What an odd title! Solutions to the dialogue tag. I’m sure the author means, solutions that help in fixing up bad dialogue tags, or something like that. Dialogue tags are not, of course, in need of a solution in general. You have to have enough to let the reader easily follow which character is saying what. I’m sure we’ve all had the experience of reading a tag-free section of dialogue and getting confused and having to back up and count lines to see who said something. You know what prevents that problem? Correct use of dialogue tags.
Of course I wrote a post about this quite some time ago. Let me see. Oh, here: Dialogue Tags: The Bad, The Visible, The Audible, And The Absent. Among other things, I hit overuse of “said” in that post, but the problem was not entirely due to use of “said” — it was due to lack of variation in sentence structure AND the use of “said.” I also provided what I consider some great examples of dialogue, with appropriate tags, including movement tags.
I’m quite sure movement tags are one of the “solutions” proposed in the linked post. Let’s just see …
In other eras, that was accomplished by verbs and adverbs. People didn’t just speak; they screamed, snarled, muttered, and moaned. Nowadays, though, the neutral said is preferred.…
Yeah, uh huh, see my linked post for how to screw up dialogue by using “said.”
“Said” is not preferred. Smooth use of all dialogue tags is preferred. Right now, three short paragraphs into this post, and I’m already feeling argumentative, even somewhat hostile. The post really put my back up with that facile “said is preferred.” Let’s see if it manages to say anything I agree with. …
Good heavens, this post is defining “dialogue tag” to include only movement tags.
Enter the dialogue tag—an extra phrase that precedes or follows an utterance. With a sigh. Lifting an eyebrow. Her voice growing shrill.
Who in the world defines “dialogue tag” in a way that excludes “he said”? I mean, what?
And look here! The very first suggestion is to use VERBS, exactly as the post said was too “high-drama” just a few paragraphs above!
FIRST, let’s look at some strategies that include a line of dialogue. Use an evocative verb instead of “said”
“Actually, it’s not okay,” Ellen snapped.
The verb snapped is economical, conveying a tone of voice and the emotion behind it in a single word.
What happened to “said” is preferred?
Okay, I have to admit, the rest of the post does in fact manage to show many useful techniques for delivering the same line of dialogue. It really does. Here, look:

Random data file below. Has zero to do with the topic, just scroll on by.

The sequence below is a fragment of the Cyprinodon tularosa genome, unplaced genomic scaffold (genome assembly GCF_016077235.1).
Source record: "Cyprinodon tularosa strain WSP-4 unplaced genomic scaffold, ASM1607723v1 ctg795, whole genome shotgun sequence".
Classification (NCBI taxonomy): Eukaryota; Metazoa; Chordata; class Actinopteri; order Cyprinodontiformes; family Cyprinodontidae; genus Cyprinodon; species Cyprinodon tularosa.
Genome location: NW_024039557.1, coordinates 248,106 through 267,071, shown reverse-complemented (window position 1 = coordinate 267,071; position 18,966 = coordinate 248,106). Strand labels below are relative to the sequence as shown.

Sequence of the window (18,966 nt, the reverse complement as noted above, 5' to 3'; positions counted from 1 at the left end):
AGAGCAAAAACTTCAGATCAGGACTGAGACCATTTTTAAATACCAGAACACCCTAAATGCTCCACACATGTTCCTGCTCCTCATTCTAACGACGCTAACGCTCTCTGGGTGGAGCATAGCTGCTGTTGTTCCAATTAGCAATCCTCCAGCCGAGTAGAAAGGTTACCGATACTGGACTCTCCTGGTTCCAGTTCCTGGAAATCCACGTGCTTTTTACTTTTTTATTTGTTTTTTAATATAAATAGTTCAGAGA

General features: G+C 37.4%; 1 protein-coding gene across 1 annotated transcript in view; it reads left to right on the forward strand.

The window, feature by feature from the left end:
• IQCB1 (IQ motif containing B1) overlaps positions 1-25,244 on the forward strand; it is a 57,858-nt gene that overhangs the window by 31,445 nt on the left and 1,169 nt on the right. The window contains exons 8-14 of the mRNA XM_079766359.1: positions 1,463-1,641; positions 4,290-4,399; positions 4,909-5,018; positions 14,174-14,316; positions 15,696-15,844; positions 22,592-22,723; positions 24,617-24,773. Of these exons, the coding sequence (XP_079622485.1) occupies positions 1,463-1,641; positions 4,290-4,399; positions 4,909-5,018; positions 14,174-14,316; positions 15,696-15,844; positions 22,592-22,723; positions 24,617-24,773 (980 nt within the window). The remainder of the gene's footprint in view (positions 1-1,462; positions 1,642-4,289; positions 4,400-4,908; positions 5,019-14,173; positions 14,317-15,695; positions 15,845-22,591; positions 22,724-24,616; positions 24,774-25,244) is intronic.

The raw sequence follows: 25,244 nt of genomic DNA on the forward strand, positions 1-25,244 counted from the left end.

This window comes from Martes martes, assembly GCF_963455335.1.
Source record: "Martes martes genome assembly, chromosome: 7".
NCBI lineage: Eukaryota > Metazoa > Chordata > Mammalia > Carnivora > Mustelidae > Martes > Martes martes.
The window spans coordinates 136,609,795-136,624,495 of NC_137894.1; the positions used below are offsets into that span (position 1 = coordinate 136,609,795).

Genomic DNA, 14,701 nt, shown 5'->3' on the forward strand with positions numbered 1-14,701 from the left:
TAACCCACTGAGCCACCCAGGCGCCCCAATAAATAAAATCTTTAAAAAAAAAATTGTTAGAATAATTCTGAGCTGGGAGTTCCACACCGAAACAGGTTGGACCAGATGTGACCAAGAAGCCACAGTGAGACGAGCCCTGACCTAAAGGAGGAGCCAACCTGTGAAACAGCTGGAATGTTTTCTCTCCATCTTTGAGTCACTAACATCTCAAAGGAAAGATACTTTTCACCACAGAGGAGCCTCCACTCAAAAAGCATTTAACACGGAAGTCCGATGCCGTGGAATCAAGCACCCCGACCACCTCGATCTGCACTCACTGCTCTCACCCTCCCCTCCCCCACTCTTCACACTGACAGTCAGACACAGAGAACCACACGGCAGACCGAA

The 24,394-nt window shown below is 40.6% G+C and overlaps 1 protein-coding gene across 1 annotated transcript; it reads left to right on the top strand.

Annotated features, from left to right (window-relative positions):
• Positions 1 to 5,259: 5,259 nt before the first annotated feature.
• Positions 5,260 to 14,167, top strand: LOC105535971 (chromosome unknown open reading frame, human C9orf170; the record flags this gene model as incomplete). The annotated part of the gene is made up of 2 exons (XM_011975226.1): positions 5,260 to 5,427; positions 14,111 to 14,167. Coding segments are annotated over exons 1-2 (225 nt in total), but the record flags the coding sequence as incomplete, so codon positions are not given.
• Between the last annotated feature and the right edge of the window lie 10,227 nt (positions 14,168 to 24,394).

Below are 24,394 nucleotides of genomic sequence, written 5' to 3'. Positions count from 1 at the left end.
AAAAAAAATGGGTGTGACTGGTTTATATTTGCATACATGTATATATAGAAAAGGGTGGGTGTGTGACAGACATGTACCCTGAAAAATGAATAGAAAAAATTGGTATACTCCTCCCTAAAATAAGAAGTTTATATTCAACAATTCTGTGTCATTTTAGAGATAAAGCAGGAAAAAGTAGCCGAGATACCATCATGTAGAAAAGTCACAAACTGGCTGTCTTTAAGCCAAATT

“Actually,” Ellen said, her voice cold, “it’s not okay.”
“Actually,” Ellen said. She dropped the words like chips of ice into a bowl. “Actually, it’s not okay.”
I do like that, but I would adjust it this way:
“Actually,” Ellen said, dropping the words like chips of ice into a bowl, “actually, you know what, it’s not okay.”
But moving on, here are a couple more suggestions for the same line:
Ellen’s smile disappeared. “Actually,” she said, “it’s not okay.
Ellen pulled in her breath and shifted the phone to her other hand. “Actually,” she said, “it’s not okay.”
Plus lots of movements that permit the dialogue to be left out entirely, conveying the idea that whatever it was, it wasn’t okay. Like this:
Ellen crossed the boarding area in three quick strides and banged her palm against the wall.
FINE. I think it’s useful to take the same line and present it in a lot of different ways. I just think it’s both unnecessary and stupid to start by saying “said is preferred” without pausing to consider the obvious problems with restricting the use of other verbs, especially if you’re going to go right on and suggest that other verbs are actually peachy. Of course the post says “if used sparingly,” but that’s true of practically everything, including “said.” Seriously, click through to my other post to see how to make “said” as obtrusive as possible.
This post doesn’t admit that adverbs in dialogue tags are also okay, but they are. That, too, is addressed in my linked post. I will draw a deep breath here and add, if used sparingly.
The overall rule is:
Use dialogue tags, including said, including other verbs, including adverbs, including absolutely everything, smoothly, in order to convey the proper feel of the sentence to the reader while preventing the tags from becoming obtrusive.
This post is okay. Parts of it are good. But as always, better advice is to open ANY beautifully written novel and look at what excellent stylists actually DO when they are actually writing. Then throw away ALL advice about how you should write and what’s passé in modern novels and just write effective prose.